Israeli authorities continue to press occupied Palestinian peoples in the Jerusalem district of Sheikh Jarrah. Here, we provide a brief history of why they’re being illegally evicted.
Palestine has long been a nation dating back to before British colonial rule as a home to many cultures and identities most notably and collectively known as Palestinians.
In 1948, following the end of the second world war, people mostly of European descent declared Israel to be a state following years of terror attacks on strategic British outposts alongside backdoor negotiations between European powers. The declaration was not recognized at the time and continues to be the subject of debate to this day.
Very few recognize Palestine, though claim to stand up for their rights whilst also upholding the statehood of Israel. A contradiction of standpoint. Much of the conflict is upheld on the idea of a Jewish homeland, though many disagree including Jewish scholars and intellectuals.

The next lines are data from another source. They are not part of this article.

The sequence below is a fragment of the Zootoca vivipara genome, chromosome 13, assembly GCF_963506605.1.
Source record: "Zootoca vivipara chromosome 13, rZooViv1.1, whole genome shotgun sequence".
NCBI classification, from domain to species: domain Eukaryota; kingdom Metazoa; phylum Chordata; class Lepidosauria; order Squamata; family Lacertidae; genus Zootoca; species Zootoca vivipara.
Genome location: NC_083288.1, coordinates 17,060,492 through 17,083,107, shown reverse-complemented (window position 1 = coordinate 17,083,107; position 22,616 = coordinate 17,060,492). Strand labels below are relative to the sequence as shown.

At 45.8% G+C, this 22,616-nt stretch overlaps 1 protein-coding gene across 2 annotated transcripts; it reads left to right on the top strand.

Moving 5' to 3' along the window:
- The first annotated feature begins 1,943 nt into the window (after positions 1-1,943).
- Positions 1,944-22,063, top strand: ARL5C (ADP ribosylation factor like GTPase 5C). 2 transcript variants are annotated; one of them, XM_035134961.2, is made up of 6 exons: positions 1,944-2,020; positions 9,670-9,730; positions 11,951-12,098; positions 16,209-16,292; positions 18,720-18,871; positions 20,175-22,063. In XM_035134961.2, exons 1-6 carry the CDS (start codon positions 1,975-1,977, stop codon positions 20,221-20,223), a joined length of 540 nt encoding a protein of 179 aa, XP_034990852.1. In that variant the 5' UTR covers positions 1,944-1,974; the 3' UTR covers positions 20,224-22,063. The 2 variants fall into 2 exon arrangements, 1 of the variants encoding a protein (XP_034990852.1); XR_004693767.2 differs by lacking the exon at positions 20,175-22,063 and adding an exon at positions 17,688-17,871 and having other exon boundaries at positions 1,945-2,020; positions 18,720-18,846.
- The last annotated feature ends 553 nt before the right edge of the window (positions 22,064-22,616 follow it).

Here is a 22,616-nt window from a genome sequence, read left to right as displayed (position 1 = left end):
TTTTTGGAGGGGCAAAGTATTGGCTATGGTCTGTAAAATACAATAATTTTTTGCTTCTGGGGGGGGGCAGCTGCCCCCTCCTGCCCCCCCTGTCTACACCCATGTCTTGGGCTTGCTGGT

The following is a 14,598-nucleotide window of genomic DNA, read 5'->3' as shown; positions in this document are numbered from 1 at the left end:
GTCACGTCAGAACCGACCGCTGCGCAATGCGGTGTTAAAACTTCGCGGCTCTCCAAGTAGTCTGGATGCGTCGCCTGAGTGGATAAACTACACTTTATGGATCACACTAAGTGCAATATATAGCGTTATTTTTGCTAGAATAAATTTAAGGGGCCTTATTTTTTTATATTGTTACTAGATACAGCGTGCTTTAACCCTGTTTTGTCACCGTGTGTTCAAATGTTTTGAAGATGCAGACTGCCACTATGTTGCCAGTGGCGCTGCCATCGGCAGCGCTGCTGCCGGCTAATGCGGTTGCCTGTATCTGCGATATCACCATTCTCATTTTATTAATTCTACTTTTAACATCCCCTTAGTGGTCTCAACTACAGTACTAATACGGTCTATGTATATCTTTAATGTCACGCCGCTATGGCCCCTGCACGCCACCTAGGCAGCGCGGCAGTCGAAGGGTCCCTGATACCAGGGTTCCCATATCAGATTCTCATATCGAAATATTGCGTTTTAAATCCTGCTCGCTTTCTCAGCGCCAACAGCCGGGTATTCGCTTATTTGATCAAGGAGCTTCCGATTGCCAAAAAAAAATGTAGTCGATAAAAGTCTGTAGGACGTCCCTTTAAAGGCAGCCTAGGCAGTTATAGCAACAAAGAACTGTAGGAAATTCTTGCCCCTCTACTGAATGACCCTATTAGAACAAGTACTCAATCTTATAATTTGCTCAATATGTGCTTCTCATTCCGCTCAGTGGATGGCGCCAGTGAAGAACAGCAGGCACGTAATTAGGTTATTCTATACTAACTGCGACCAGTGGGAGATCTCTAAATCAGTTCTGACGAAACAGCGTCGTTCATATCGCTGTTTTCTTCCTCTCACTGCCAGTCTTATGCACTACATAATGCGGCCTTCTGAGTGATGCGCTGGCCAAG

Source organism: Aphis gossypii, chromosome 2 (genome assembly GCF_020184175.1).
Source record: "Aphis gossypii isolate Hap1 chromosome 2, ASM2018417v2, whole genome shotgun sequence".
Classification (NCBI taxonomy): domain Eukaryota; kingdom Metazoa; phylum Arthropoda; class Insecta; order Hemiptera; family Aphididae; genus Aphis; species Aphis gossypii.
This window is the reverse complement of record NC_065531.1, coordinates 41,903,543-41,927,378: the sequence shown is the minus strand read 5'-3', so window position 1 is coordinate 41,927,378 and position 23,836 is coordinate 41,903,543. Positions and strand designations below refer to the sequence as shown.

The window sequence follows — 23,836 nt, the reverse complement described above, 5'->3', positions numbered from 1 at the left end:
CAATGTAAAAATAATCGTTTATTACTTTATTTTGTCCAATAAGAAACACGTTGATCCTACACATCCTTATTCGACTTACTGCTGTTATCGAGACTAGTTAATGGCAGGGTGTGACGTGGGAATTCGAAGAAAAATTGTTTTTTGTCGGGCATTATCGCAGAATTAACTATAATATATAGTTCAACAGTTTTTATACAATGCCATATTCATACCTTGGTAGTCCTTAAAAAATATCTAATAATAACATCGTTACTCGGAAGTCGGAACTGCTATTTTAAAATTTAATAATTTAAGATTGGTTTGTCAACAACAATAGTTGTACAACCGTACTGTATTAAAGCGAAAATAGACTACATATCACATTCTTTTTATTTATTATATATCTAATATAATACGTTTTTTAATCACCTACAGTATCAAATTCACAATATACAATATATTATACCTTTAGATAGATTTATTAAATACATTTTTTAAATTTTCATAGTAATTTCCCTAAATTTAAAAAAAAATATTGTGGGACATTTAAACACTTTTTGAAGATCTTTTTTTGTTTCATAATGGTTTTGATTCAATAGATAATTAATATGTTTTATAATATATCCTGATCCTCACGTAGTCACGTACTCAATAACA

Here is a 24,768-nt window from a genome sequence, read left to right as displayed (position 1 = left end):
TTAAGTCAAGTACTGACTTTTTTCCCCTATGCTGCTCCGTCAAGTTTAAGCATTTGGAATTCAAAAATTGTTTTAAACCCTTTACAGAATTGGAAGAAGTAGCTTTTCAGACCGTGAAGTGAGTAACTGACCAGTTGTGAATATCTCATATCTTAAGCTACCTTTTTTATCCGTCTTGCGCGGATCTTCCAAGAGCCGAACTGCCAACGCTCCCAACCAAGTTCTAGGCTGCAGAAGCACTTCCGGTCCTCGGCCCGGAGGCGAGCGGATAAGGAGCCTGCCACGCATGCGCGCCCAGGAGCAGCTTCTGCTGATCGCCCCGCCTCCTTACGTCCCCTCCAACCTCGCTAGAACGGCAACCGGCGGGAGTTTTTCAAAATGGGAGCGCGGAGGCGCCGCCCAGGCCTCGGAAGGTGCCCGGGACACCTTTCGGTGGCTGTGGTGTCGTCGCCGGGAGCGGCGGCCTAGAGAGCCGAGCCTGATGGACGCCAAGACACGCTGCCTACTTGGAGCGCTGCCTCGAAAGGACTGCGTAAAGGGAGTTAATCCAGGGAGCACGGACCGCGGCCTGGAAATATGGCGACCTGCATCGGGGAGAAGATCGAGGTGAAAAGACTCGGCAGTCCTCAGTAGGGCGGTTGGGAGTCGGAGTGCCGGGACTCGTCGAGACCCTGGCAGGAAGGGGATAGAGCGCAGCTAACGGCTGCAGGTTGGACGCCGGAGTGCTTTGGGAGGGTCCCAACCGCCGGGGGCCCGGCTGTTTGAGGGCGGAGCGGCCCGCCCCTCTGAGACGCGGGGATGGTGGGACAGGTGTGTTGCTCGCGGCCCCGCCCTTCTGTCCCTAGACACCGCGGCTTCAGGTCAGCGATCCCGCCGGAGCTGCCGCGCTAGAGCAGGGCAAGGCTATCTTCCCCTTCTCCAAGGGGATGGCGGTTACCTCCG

Forced and illegal ejections of Palestinian people continue to this day, and the latest bout of forced evictions in the Old City of Jerusalem’s Sheikh Jarrah have raised many an eyebrow. These evictions have been planned for some time and are a violation of Palestinian human rights not only due to the process, but the way in which Palestinians have been targeted and physically injured due to the heavy handedness of the Israeli authorities. More than 9,000 Palestinian civilians have been killed since 1948.
Israeli decree guarantees all Jewish people from across the world, a place to live in Israel at the expense of a non-Jewish person. This is part of what is known as ‘Zionism‘, which is entirely separate from Judaism.
Palestinian families, no matter their age, belief or identity are being forcibly removed by the Israeli state in the name of what they call “their destiny”. This is why Palestinians are protesting. More European nations and powers must stand up to ensure the rights of Palestinians are protected.
You can support Palestinian refugees fleeing persecution and violence by contacting a number of charitable and non-governmental organizations including UNRWA, Red Cross (Red Crescent). You can find out more regarding rights violations by visiting Human Rights Watch.
Photography: EU Civil Protection and Humanitarian Aid